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On Consumer Credit Outcomes in the U.S.-Mexico Border Region

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  • Chintal Desai

    ()

  • Andre Mollick

    ()

Abstract

The ease in mobility of people across the U.S.-Mexico border region provides a natural setting for analyzing the role of economic interdependency on consumer credit outcomes. Since the U.S. and Mexican economies are not entirely synchronized and have different growth rates, the growing Mexican border economy is likely to increase the consumption of U.S. goods and services in the region, and provide additional job opportunities to the U.S. border residents. Thus, the effect of being located at the border (‘border effect’) might reduce default and bankruptcy in the U.S. However, if both economies are nearly perfectly correlated, then the ‘border effect’ is likely to be insignificant. Our results are consistent with the border effect lowering the rate of bankruptcies and mortgage defaults in the U.S. counties that share a border with Mexico. An increase in the level of economic interdependency, as measured by the differential economic growth between Mexican municipalities and their sister U.S. county, decreases the bankruptcy rates in the U.S. border region. Overall, this research helps understand credit risk issues in the U.S.-Mexico border region. Copyright Springer Science+Business Media New York 2014

Suggested Citation

  • Chintal Desai & Andre Mollick, 2014. "On Consumer Credit Outcomes in the U.S.-Mexico Border Region," Journal of Financial Services Research, Springer;Western Finance Association, vol. 45(1), pages 91-115, February.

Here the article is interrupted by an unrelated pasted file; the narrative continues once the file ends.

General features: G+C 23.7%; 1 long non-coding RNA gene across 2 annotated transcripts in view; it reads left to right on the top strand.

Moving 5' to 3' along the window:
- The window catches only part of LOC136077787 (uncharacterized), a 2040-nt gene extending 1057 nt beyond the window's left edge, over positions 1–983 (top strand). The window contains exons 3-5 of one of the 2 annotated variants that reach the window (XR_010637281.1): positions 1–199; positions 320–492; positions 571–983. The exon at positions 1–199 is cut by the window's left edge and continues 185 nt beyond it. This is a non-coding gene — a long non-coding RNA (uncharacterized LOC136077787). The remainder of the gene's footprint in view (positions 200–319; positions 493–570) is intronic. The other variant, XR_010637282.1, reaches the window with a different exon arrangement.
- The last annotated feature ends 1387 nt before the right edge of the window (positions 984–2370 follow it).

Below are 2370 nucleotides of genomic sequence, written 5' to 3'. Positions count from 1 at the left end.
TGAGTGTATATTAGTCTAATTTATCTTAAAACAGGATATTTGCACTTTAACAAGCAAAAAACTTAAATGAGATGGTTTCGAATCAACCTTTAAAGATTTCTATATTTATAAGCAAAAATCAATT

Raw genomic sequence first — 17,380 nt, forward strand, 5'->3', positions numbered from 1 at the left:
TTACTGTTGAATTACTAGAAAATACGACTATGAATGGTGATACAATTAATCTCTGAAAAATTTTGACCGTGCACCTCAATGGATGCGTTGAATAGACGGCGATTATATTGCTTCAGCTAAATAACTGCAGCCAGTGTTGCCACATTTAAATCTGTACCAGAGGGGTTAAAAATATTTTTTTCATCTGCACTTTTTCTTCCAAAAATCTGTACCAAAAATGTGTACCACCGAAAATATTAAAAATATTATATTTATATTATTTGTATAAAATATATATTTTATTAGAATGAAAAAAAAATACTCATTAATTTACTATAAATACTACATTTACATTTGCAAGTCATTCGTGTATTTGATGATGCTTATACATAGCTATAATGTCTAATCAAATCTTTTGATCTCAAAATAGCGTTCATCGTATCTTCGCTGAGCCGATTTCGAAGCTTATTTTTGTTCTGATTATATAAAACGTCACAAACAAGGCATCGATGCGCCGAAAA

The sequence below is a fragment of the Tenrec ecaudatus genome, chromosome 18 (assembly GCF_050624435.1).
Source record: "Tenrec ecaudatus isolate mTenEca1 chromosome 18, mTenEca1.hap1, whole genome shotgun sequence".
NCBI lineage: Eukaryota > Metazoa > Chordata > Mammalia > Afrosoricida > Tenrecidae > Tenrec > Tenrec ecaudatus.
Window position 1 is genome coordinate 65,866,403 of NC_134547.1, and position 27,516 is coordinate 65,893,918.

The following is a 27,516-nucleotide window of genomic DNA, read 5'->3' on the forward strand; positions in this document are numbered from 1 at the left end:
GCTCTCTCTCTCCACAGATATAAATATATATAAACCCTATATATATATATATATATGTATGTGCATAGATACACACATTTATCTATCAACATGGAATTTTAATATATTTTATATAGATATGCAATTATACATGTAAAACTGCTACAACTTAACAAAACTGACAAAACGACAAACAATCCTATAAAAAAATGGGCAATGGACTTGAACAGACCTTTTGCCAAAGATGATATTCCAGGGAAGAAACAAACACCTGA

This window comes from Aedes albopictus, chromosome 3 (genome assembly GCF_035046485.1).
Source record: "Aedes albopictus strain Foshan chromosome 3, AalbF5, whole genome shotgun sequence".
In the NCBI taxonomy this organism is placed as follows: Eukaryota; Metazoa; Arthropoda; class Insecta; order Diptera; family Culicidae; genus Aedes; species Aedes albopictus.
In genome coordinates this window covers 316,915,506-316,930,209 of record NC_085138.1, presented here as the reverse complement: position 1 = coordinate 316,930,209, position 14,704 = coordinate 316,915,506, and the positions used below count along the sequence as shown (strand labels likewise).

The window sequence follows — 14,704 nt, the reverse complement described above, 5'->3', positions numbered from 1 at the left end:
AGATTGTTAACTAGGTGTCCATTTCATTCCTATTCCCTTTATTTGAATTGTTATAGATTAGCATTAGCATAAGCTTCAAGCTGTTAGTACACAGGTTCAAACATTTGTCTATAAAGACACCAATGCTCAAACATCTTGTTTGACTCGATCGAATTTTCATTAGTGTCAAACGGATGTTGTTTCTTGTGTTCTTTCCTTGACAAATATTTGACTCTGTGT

• Handle: RePEc:kap:jfsres:v:45:y:2014:i:1:p:91-115
    DOI: 10.1007/s10693-012-0154-y
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    File URL: http://hdl.handle.net/10.1007/s10693-012-0154-y
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    References listed on IDEAS

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    1. Hanson, Gordon H., 2001. "U.S.-Mexico Integration and Regional Economies: Evidence from Border-City Pairs," Journal of Urban Economics, Elsevier, vol. 50(2), pages 259-287, September.
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    More about this item

    Keywords

    Consumer credit; Personal bankruptcy; Default; U.S.-Mexico border; D14; E44; G21; G28;

    JEL classification:

    • D14 - Microeconomics - - Household Behavior - - - Household Saving; Personal Finance
    • E44 - Macroeconomics and Monetary Economics - - Money and Interest Rates - - - Financial Markets and the Macroeconomy
    • G21 - Financial Economics - - Financial Institutions and Services - - - Banks; Other Depository Institutions; Micro Finance Institutions; Mortgages
    • G28 - Financial Economics - - Financial Institutions and Services - - - Government Policy and Regulation

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